The Felony Traffic Stop

They’re one of the most dangerous parts of the job for police officers. Our NH1 News Exclusive Series: The Recruit continues with a look at how the Manchester Police Department trains its new officers to keep everyone safe during a pullover.

Google “traffic stops gone bad,” and you’ll see thousands of videos and articles about violent and deadly encounters. Some of the videos are scary, to say the least. That’s why one of the most important training elements for a new officer is the felony or high-risk traffic stop.

A Louisiana veteran trooper is killed by a man inside a pickup truck stuck in a ditch. It’s the latest example of the dangers officers face everyday.

“He opened fire with a sawed off shotgun and shot that trooper in the head,” says Officer Rob Harrington. “What went through my head is that it could happen at any time, any place – you just don’t know.”

Officer Harrington is THE veteran at the Manchester Police Department. Badge #1. 31-years patrolling the streets, enforcing traffic laws, seeing it all.

“You just have to take it as it comes, really.”

He’s been stabbed and dragged …

“I’ve been hit three times. My back and neck are never going to be the same,” says Harrington.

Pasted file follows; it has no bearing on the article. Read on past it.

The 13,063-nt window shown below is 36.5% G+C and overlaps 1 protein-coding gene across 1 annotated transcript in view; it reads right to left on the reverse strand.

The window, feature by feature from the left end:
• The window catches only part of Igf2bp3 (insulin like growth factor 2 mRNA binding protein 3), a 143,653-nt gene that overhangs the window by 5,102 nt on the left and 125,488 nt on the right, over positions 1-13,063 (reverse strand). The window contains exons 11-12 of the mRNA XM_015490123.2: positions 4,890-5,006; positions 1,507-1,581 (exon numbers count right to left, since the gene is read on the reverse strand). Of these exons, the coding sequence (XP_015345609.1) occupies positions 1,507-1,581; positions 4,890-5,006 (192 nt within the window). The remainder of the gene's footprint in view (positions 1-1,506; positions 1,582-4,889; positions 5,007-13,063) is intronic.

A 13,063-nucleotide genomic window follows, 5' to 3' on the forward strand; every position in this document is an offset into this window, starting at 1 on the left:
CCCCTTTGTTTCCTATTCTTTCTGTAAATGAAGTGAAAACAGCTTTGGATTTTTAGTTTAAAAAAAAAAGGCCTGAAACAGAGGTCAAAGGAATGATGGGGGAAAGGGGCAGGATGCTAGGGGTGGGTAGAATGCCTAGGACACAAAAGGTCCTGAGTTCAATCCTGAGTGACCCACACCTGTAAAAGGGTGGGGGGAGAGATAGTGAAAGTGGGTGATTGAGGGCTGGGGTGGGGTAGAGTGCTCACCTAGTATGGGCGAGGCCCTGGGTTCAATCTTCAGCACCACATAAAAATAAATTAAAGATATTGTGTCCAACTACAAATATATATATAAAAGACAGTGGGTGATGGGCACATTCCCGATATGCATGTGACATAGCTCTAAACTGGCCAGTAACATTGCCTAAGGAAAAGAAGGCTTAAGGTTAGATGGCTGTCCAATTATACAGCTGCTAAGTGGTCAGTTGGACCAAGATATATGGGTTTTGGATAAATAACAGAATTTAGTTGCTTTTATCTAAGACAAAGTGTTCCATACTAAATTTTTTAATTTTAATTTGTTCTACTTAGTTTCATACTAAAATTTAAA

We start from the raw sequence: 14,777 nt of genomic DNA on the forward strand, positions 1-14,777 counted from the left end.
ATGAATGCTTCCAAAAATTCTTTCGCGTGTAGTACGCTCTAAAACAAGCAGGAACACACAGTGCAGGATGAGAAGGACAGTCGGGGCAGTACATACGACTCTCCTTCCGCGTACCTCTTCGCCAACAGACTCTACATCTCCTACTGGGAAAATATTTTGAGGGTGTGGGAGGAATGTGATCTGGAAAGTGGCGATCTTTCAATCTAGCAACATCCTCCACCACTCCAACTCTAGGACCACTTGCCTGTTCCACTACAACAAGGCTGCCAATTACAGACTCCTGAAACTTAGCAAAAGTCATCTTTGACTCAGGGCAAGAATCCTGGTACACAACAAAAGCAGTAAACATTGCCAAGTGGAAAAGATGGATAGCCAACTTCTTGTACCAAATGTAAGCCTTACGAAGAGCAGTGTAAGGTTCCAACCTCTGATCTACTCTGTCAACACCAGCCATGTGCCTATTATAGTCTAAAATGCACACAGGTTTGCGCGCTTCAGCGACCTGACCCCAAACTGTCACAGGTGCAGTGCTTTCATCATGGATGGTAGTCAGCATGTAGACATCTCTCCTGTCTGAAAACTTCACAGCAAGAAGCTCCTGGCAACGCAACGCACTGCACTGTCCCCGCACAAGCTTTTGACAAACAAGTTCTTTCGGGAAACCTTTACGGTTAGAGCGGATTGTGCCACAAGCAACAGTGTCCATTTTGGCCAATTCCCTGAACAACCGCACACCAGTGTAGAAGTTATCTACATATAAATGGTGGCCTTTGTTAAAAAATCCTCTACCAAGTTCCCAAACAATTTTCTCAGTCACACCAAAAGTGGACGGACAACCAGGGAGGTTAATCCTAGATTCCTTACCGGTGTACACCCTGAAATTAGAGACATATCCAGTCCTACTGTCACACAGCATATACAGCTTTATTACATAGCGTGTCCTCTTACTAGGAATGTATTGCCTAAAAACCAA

Sometimes wondering if he’d make it home alive.

“This is New Hampshire. Everybody’s got a gun. If they don’t have a gun, they have a tire iron or a baseball bat or mace,”says Harrington.

That’s why the recruits go through intensive training.

“It’s virtually impossible to train for every single scenario,” says MPD Training Specialist Andrew Delorey. “It would be exhausting and we would never be done training.”

So the focus – in this training lesson – high-risk stops.

Recruits – including Officer William Regan – also experience what it’s like for people on the other side of the gun.

“So that you can kind of have a feeling as what that is like. You have to be able to kind of judge people’s reactions,” says Regan.

As the recruits prepare for the dangers they will face during their careers, Officer Harrington – affectionately called THE DUKE after John Wayne – offers some words of wisdom.

“Think before you act. Treat every person out there the way you’d expect to be treated if you were in their position.”

As for the frightening encounters we often see on the news across the country, Harrington says:

“It’s not Manchester. People shouldn’t fear the police. The police are here to protect people. We’re not an occupying army. Realize that you have people dedicated to what they’re doing out there.”

To give you an idea of how dangerous the job can be, check out these FBI stats. In 2013 – it’s the most recent data – there were 49,851 assaults on officers. 249 of them in New Hampshire.

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